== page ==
By me saying that the system ran out of gas, the system thumped pretty nicely on the 20'x20' dance floor. About 40 feet away the sound was pretty well drowned out. Subs couldn't really carry the lows anymore beyond 30 feet. When I tried to increase the main volume, the system started feedbacking. If I try to reduce the feedback frequency, then singer sound all muffled up. I self concluded that there was not enough headroom.


I will openly admit that the system may not be tuned 100%, but I would say it was at least 95%. So many factors involved, but I would assume that doubling up the system would give me more headroom (gain before feedback).


Now for the hooking up two 712's, I am certain that it's got "input" and "thru" jacks. Wouldn't this be how you would loop from one cab to the next?

 

 

I think AH was referring to stacking vertical, HF drivers together. I would still like to see the contraption he has made for this.

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Ok, to answer some questions:


Yes, the 712's were pole mounted over the subs. The speakers were well above people's heads tilted downward.


By me saying that the system ran out of gas, the system thumped pretty nicely on the 20'x20' dance floor. About 40 feet away the sound was pretty well drowned out. Subs couldn't really carry the lows anymore beyond 30 feet. When I tried to increase the main volume, the system started feedbacking. If I try to reduce the feedback frequency, then singer sound all muffled up. I self concluded that there was not enough headroom.


I will openly admit that the system may not be tuned 100%, but I would say it was at least 95%. So many factors involved, but I would assume that doubling up the system would give me more headroom (gain before feedback).


Now for the hooking up two 712's, I am certain that it's got "input" and "thru" jacks. Wouldn't this be how you would loop from one cab to the next?

 

 

Well that's completely different from what I assumed. You had more oomph but couldn't use it because of feedback. That's a set up, room, eq, or general physical limitation problem, Not a lack of headroom.

 

IMO the only way doubling up would solve a feedback problem is if you oriented the speakers differently. Like deploying them to optimize coverage - "delay" stacks, coverage patterns, etcetera.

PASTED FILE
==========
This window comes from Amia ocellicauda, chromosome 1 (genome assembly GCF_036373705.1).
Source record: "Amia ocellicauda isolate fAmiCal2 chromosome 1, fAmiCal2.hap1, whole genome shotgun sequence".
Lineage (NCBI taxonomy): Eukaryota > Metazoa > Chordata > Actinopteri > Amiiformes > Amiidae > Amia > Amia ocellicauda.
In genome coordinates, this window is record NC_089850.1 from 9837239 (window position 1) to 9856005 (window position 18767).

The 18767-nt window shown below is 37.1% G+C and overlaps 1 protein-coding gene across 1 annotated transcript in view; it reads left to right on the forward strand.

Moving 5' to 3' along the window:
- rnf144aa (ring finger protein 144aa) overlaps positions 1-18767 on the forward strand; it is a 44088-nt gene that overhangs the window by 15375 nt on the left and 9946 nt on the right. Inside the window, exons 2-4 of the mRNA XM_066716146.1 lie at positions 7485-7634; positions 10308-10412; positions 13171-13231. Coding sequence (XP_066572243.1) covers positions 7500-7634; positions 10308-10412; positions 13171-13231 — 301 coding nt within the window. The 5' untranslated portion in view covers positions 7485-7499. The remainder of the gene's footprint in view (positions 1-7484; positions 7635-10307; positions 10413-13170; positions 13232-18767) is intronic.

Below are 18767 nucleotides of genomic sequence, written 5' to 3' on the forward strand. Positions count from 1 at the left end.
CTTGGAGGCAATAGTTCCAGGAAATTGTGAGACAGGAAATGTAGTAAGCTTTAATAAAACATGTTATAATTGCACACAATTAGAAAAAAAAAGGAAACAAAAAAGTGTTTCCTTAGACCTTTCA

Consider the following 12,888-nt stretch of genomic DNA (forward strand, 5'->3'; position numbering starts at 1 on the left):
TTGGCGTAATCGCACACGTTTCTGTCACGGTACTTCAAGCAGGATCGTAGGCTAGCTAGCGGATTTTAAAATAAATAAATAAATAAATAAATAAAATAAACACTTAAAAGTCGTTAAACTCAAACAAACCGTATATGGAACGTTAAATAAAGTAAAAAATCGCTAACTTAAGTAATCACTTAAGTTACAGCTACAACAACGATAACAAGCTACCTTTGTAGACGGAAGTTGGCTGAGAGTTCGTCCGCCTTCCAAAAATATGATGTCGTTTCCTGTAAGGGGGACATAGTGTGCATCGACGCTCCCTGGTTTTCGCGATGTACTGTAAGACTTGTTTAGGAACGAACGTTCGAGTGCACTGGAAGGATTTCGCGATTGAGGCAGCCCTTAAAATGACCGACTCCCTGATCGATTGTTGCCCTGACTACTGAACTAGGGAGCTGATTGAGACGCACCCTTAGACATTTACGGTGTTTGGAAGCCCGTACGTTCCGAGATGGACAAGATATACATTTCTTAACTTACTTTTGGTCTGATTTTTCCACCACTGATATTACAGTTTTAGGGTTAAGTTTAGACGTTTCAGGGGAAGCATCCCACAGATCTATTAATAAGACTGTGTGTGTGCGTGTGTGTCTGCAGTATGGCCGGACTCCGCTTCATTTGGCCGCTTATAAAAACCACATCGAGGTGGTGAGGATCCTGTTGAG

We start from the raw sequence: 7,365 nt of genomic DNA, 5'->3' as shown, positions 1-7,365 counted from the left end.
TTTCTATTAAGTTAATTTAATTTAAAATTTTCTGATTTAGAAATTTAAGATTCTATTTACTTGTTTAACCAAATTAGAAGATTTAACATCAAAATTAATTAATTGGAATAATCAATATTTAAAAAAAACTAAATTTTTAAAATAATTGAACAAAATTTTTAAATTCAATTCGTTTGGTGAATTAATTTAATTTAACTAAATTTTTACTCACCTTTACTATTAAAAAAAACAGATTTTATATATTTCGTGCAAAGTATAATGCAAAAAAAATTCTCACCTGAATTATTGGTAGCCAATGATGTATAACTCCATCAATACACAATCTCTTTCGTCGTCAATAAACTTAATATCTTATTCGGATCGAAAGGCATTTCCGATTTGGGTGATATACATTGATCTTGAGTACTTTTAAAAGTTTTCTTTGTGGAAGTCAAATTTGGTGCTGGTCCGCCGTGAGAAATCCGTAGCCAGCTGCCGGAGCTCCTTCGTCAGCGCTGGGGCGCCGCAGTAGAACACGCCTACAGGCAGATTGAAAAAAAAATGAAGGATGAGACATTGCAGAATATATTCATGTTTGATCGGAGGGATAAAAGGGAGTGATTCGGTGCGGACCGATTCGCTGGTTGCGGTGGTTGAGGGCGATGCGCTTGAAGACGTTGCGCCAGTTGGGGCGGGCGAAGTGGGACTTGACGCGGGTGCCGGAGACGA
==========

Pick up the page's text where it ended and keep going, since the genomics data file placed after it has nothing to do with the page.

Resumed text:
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Ok, to answer some questions:


Yes, the 712's were pole mounted over the subs. The speakers were well above people's heads tilted downward.


By me saying that the system ran out of gas, the system thumped pretty nicely on the 20'x20' dance floor. About 40 feet away the sound was pretty well drowned out. Subs couldn't really carry the lows anymore beyond 30 feet. When I tried to increase the main volume, the system started feedbacking. If I try to reduce the feedback frequency, then singer sound all muffled up. I self concluded that there was not enough headroom.


I will openly admit that the system may not be tuned 100%, but I would say it was at least 95%. So many factors involved, but I would assume that doubling up the system would give me more headroom (gain before feedback).


Now for the hooking up two 712's, I am certain that it's got "input" and "thru" jacks. Wouldn't this be how you would loop from one cab to the next?

 

 

 

First, you can't defeat the laws of physics. Doubling the distance reduces sound levels by 6dB...that's a lot. So what sounded fine at 20 feet is defnitely going to be noticeably reduced at 40 feet. Add the factor of a packed room, and you lose all the advantages of any room reverb.

 

Next, I don't understand how you draw the conclusion that feedback somehow indicates a lack of headroom. Headroom is unused power. Has nothing at all to do with why you get feedback and is definitely not synonymous with gain before feedback.

 

Lastly, did you get clip lights on any part of the system? If your amps are sized well to the speakers, and you didn't get clip lights briefly flashing, you were absolutely not "out of gas".

 

Get your set up so it doesn't feed back, and you'll have more success. It's very unusual to have feedback from FOH (rather than stage monitors) in a packed room, so you may have really been pounding eardrums to death. Get some knowledgeable and unbiased input from those at the show about the performance levels before you try to go louder.

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Here is a video with one amp running both 718/712's. Outdoor show with around 300 people in the direct listening area, about the size you described in your first post. Not even close to hitting limiters at this show.

 

 

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I thought something else might be going on. I've rarely heard of an SRX system running out of gas unless it was due to a large room or the great outdoors. A 40x60 room should be covered nicely by a well tuned SRX system. Seems like any system would feedback at the volumes required if the mic placement and EQ were not optimized for the room. I was following this thread because I knew that there was something about it that just didn't quite make sense to me.

 

As an example, my PRX system easily covers 40x60 but we use IEMs and that REALLY cuts down on the potential for feedback.

 

OP, were the mains or the monitors feeding back?